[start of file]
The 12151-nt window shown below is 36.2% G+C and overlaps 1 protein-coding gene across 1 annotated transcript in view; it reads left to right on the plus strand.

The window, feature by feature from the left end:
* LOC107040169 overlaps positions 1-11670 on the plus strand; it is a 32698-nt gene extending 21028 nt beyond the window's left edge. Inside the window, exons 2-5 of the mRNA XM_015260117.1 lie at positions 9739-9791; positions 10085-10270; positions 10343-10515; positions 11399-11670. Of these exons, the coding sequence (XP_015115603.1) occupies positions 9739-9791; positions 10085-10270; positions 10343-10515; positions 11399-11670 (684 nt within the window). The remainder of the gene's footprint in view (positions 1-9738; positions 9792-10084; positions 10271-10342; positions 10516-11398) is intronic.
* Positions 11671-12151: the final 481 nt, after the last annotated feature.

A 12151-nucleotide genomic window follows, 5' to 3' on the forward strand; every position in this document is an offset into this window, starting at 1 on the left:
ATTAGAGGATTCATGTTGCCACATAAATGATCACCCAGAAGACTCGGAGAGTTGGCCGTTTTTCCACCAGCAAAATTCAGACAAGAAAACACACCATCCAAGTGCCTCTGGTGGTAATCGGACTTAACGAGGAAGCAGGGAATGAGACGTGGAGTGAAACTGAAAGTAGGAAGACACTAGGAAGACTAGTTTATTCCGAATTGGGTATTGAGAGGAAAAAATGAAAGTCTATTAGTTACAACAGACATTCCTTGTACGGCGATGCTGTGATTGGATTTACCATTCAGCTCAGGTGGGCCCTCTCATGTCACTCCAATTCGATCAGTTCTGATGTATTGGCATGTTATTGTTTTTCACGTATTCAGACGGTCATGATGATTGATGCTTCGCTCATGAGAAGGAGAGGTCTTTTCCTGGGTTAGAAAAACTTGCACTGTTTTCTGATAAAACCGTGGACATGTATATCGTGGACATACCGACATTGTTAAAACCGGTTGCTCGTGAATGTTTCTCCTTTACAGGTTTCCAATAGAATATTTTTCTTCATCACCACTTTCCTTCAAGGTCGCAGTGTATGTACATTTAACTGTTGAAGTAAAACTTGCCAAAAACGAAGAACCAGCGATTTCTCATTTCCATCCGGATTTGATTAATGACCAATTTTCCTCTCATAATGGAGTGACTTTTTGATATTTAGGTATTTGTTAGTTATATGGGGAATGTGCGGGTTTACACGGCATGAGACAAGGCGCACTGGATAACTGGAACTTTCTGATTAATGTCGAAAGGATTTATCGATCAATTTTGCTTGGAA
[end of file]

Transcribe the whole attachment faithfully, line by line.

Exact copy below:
The 12151-nt window shown below is 36.2% G+C and overlaps 1 protein-coding gene across 1 annotated transcript in view; it reads left to right on the plus strand.

The window, feature by feature from the left end:
* LOC107040169 overlaps positions 1-11670 on the plus strand; it is a 32698-nt gene extending 21028 nt beyond the window's left edge. Inside the window, exons 2-5 of the mRNA XM_015260117.1 lie at positions 9739-9791; positions 10085-10270; positions 10343-10515; positions 11399-11670. Of these exons, the coding sequence (XP_015115603.1) occupies positions 9739-9791; positions 10085-10270; positions 10343-10515; positions 11399-11670 (684 nt within the window). The remainder of the gene's footprint in view (positions 1-9738; positions 9792-10084; positions 10271-10342; positions 10516-11398) is intronic.
* Positions 11671-12151: the final 481 nt, after the last annotated feature.

A 12151-nucleotide genomic window follows, 5' to 3' on the forward strand; every position in this document is an offset into this window, starting at 1 on the left:
ATTAGAGGATTCATGTTGCCACATAAATGATCACCCAGAAGACTCGGAGAGTTGGCCGTTTTTCCACCAGCAAAATTCAGACAAGAAAACACACCATCCAAGTGCCTCTGGTGGTAATCGGACTTAACGAGGAAGCAGGGAATGAGACGTGGAGTGAAACTGAAAGTAGGAAGACACTAGGAAGACTAGTTTATTCCGAATTGGGTATTGAGAGGAAAAAATGAAAGTCTATTAGTTACAACAGACATTCCTTGTACGGCGATGCTGTGATTGGATTTACCATTCAGCTCAGGTGGGCCCTCTCATGTCACTCCAATTCGATCAGTTCTGATGTATTGGCATGTTATTGTTTTTCACGTATTCAGACGGTCATGATGATTGATGCTTCGCTCATGAGAAGGAGAGGTCTTTTCCTGGGTTAGAAAAACTTGCACTGTTTTCTGATAAAACCGTGGACATGTATATCGTGGACATACCGACATTGTTAAAACCGGTTGCTCGTGAATGTTTCTCCTTTACAGGTTTCCAATAGAATATTTTTCTTCATCACCACTTTCCTTCAAGGTCGCAGTGTATGTACATTTAACTGTTGAAGTAAAACTTGCCAAAAACGAAGAACCAGCGATTTCTCATTTCCATCCGGATTTGATTAATGACCAATTTTCCTCTCATAATGGAGTGACTTTTTGATATTTAGGTATTTGTTAGTTATATGGGGAATGTGCGGGTTTACACGGCATGAGACAAGGCGCACTGGATAACTGGAACTTTCTGATTAATGTCGAAAGGATTTATCGATCAATTTTGCTTGGAA